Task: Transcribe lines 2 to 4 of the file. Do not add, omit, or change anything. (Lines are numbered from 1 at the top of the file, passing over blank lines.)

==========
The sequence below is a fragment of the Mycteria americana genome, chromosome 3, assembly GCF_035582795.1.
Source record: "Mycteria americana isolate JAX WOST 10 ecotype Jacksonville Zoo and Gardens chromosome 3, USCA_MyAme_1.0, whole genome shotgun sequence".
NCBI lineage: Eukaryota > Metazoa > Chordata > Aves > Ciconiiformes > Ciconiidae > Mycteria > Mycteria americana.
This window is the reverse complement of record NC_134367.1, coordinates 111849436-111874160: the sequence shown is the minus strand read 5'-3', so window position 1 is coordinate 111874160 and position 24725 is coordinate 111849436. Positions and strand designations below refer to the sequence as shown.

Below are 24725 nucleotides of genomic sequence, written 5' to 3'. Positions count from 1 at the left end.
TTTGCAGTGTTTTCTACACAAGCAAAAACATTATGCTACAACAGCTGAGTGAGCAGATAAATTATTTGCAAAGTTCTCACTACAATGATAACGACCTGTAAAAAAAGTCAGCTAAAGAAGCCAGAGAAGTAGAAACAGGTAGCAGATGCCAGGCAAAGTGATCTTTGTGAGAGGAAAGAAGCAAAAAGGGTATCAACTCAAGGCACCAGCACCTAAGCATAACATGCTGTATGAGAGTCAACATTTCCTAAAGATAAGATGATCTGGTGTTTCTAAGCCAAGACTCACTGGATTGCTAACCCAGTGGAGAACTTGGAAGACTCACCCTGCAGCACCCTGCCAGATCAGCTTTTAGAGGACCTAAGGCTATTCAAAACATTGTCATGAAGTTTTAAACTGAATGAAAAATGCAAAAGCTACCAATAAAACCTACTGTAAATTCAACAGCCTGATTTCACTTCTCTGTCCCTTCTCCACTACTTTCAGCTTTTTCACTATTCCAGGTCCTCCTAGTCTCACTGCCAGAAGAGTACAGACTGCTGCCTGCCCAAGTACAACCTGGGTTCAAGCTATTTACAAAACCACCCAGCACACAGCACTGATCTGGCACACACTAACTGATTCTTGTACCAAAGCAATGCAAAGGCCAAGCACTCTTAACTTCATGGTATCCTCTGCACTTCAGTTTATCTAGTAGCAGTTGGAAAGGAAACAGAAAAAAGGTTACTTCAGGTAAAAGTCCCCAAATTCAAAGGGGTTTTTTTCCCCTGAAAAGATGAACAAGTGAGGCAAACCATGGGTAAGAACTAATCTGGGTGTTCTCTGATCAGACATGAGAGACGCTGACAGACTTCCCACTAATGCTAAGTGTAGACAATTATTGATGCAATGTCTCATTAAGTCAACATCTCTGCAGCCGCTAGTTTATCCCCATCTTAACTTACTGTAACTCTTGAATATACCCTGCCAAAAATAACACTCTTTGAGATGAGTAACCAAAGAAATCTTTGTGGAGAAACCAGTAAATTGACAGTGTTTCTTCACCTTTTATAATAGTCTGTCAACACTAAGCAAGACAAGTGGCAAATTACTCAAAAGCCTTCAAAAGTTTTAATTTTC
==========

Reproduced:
Source record: "Mycteria americana isolate JAX WOST 10 ecotype Jacksonville Zoo and Gardens chromosome 3, USCA_MyAme_1.0, whole genome shotgun sequence".
NCBI lineage: Eukaryota > Metazoa > Chordata > Aves > Ciconiiformes > Ciconiidae > Mycteria > Mycteria americana.
This window is the reverse complement of record NC_134367.1, coordinates 111849436-111874160: the sequence shown is the minus strand read 5'-3', so window position 1 is coordinate 111874160 and position 24725 is coordinate 111849436. Positions and strand designations below refer to the sequence as shown.